The streaming service is spending $6 billion a year on content, choking basic cable and brusquely rattling the relationship business of the town as fears of a Google- or Apple-sized dominance send a chill down the entertainment industry's spine.
The dream of being able to buy a product directly from a TV show dates back to the beginning of the new millennium. At industry conferences around the world, executives spoke longingly of a future in which viewers of the then-popular sitcom Friends could see star actress Jennifer Aniston wearing a fashionable sweater, and then, with the push of a button, purchase that very sweater for themselves.
Online streaming platforms like YouTube and Hulu have a method to keep viewers interested throughout commercial breaks: countdown clocks. Now, traditional TV broadcasting companies are getting in on the action.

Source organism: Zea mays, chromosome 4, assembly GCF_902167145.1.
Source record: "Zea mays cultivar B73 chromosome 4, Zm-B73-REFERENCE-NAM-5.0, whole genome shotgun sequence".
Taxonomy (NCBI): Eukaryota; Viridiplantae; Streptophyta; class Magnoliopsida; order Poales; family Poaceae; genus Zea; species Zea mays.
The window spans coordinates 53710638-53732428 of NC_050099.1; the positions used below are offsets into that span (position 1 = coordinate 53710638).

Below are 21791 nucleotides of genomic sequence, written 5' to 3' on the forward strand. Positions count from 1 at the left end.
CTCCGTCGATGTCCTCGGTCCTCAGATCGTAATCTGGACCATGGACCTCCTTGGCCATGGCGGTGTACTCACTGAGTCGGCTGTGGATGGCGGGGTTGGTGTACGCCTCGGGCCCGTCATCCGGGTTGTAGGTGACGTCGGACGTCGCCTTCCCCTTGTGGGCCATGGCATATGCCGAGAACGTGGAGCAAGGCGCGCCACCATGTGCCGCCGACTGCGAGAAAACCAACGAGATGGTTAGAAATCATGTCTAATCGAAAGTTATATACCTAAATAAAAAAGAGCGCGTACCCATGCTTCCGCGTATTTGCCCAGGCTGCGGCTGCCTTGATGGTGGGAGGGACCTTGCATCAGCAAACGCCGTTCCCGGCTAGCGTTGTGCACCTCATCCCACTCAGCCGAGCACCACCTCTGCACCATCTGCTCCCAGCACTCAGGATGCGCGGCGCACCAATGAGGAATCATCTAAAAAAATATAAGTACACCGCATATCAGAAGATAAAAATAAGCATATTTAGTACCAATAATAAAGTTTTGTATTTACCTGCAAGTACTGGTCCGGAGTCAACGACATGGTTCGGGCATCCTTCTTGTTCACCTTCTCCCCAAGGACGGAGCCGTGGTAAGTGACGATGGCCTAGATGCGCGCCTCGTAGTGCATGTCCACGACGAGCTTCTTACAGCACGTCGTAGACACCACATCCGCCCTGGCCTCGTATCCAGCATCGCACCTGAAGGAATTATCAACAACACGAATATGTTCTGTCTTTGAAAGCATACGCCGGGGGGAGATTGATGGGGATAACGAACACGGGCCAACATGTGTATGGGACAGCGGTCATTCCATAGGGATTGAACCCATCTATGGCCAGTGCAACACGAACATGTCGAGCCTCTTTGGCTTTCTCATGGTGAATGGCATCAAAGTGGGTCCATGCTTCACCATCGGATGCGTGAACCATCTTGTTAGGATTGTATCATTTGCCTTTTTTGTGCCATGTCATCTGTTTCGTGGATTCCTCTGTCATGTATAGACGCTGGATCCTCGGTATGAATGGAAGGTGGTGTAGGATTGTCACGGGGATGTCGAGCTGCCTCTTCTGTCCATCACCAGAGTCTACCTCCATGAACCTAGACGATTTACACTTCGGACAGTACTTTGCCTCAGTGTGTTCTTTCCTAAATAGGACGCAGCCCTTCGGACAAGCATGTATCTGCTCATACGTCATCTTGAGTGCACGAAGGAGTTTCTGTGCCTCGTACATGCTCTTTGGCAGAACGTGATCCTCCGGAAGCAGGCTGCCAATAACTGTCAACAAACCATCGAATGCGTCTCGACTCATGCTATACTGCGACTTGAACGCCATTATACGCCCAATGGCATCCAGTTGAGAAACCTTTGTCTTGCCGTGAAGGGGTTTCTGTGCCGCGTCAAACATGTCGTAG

In 2016, Big Media is beginning to look like Star Wars' Galactic Empire. Rather than try something new, most incumbents are focused on doing the same thing they've always done, just bigger. Scale matters, but it wasn't sufficient to stop the Rebel Alliance. Hollywood should take note.
There are few concepts more fundamental to the video media business than that of content 'windowing' – yet even this strategy is crumbling under the pressures of digital distribution. How will rights owners maximize the value of their content in the post-window era? The answer depends on how badly you want it.
The National Football League, Walt Disney Co. and Comcast Corp.’s NBCUniversal are among television content owners that are resisting striking deals with Facebook Inc. for its video features, concerned about ceding control to the social networking giant and undermining the value of their programming.
Just finished my third VidCon — an event I have always labeled as being a “must attend” for anyone in the “digital media” business (a term I use very broadly). And yes, VidCon continues to rank amongst the most important industry events. For those of you who have never attended, it still is a “must” (for …
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